Nine States Voting on Marijuana Measures in 2016

This election season, nine states will be voting on ballot initiatives related to legalizing and regulating cannabis in some form. This is an unprecedented opportunity for medical marijuana activists and entrepreneurs who are looking at legalization as an opportunity for new businesses. While it is unlikely that all of these ballot initiatives will pass, recent polls suggest that many of them have enough backing among voters. Below we have gathered facts and information on each of these initiatives, and we will update this article as new polls and developments come to light.

Jump to state: California, Nevada, Arizona, Massachusetts, Maine, Montana, North Dakota, Arkansas, Florida


Recreational initiatives

In 2016, five states will be voting on recreational cannabis ballot measures. If all of them passed, that would bring the total number of states with recreational markets in the USA to nine! So far, Colorado, Washington, Oregon, and Alaska are the only states where people over 21 can purchase cannabis at state-licensed retail stores.

California Recreational Cannabis 2016 Initiative AUMA
Photo by Ian D. Keating

California, Proposition 64, “Adult Use of Marijuana Act.”

Polls: 61 percent approve, 36 percent oppose (aggregate of May 26, Public Policy Institute of California; Aug. 10, Problosky Research).

Summary: The AUMA would legalize marijuana and hemp, permitting recreational use of the former for adults (aged 21 or older) beginning in 2018, with no public use provisions. The dispensaries would be supervised by the Bureau of Marijuana Control, while the Department of Food and Agriculture would license and oversee commercial cultivation. Adults would be able to cultivate up to 6 plants for personal use, though municipalities may regulate aspects of home-growing. The act provides for marketing standards, barring advertising and dispensaries 600 feet from schools.

The measure would force patients enrolled in the current system to obtain a new doctor’s recommendation that meets the strict standards – enacted in 2015 – by Jan. 1, 2018. Tax exemptions would be available for medical marijuana providers. It also provides for resentencing and destruction of records for minor marijuana convictions.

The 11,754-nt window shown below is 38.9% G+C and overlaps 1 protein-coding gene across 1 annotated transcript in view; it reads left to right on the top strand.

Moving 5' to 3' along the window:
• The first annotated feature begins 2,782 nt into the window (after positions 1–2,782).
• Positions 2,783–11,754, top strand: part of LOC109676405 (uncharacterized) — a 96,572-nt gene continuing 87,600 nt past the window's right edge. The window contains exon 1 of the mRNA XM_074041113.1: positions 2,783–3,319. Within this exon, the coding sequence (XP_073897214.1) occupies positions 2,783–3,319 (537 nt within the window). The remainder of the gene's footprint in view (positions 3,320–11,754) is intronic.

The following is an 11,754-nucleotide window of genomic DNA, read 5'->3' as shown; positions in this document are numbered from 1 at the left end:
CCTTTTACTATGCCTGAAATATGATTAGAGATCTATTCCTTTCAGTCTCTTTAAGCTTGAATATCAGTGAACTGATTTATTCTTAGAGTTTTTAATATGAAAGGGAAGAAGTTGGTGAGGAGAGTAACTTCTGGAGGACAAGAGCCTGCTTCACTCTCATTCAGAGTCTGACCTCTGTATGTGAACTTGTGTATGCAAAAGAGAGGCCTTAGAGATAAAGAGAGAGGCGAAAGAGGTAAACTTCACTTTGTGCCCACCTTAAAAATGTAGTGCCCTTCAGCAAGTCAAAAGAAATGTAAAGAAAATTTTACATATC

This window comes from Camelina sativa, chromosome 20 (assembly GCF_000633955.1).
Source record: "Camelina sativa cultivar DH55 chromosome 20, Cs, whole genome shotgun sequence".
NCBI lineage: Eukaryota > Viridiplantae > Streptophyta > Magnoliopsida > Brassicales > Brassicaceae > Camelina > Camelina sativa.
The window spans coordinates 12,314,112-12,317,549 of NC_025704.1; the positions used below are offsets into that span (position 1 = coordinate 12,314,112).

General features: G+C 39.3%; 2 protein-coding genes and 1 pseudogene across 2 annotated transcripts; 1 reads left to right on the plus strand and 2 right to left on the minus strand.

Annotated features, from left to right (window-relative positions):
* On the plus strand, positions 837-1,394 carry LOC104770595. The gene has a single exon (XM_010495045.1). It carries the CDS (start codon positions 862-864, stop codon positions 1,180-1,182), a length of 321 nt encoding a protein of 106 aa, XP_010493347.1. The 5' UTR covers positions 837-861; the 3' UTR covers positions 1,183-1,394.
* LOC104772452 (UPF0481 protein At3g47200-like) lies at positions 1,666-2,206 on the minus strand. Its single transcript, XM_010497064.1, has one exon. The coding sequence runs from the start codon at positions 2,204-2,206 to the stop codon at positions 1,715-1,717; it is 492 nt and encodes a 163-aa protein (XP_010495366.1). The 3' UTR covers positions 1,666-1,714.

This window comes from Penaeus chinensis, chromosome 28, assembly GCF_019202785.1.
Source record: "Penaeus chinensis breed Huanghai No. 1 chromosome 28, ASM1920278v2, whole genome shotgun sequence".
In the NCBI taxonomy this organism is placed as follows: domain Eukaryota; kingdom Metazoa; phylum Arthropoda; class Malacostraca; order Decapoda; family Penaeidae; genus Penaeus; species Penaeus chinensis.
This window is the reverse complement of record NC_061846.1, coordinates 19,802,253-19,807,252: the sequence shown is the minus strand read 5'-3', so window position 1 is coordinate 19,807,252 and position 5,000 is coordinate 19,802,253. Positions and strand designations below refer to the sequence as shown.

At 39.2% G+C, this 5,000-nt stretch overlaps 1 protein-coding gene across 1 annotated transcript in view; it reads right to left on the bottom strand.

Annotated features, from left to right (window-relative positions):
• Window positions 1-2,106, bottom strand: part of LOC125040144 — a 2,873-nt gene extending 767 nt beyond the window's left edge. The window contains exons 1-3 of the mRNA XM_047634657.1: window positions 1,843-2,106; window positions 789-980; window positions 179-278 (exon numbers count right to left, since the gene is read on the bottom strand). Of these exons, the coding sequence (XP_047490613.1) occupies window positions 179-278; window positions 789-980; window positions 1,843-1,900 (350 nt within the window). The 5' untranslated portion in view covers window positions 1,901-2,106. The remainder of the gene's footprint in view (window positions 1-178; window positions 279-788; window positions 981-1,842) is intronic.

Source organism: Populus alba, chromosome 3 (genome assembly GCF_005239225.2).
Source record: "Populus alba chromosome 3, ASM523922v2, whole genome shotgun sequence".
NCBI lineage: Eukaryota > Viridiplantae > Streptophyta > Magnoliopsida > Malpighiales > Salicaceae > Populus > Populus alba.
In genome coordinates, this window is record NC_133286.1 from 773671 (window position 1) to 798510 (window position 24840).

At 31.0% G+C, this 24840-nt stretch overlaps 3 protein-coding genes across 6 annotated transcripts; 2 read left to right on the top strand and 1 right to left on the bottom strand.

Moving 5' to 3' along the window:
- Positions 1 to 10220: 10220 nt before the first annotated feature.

Personal possession limits: 28.5 grams of flower, 4 grams of concentrates.

Taxes: 15 percent retail sales tax plus state sales tax, $9.25 tax per ounce of flower, $2.75 tax per ounce of leaves. Municipalities can impose local taxes.

Fees: The bill does not outline a fee structure; it delegates power to Bureau of Marijuana Control.

Revenue disbursement: 60 percent, Youth Education, Prevention, Early Intervention Account; 20 percent, Environmental Restoration and Protection Account; 20 percent, State and Local Law Enforcement Account.


Nevada Recreational Marijuana Initiative 2016
Photo by Felipe Valduga

Nevada, Question 2,Initiative to Regulate and Tax Marijuana.”

Polls: 50 percent approve, 41 percent oppose (July 24, KTNV-TV 13Action News/Rasmussen).

Summary: The Department of Taxation would be responsible for determining qualifications and issuing licenses under the program, which would permit adult use and possession. The measure provides for individuals to grow up to six plants – 12 per household – if the cultivator is 25 miles from a retail marijuana store.

Public use is not permitted and carries a $600 fine. The initiative provides for local government to pass zoning and land use laws banning marijuana businesses and such businesses are prohibited 1,000 feet from schools. Additionally, the measure provides for 80 retail licenses to be issued in counties with a population of more than 700,000 people; 20 licenses will be available in counties with populations less than 700,000 but more than 100,000. A maximum of four dispensaries would be allowed in counties with a population less than 100,000 but more than 55,000; and two will be available for counties with populations less than 55,000. The Tax Department will begin accepting applications on Jan. 1, 2018.  

Personal possession limits: 1 ounce of flower, 3.5 grams of concentrates.

Taxes: 15 percent excise tax, plus state sales tax

Fees: $5,000 application fee for retail, cultivation, product manufacturing, distributor, and testing licenses.

Distributor and testing fees cannot exceed $15,000 for the initial license; $5,000 for renewal.

Retail fees cannot exceed $20,000 for the initial license; $6,000 for renewal.

Cultivation fees cannot exceed $30,000 for the initial license; $10,000 for renewal.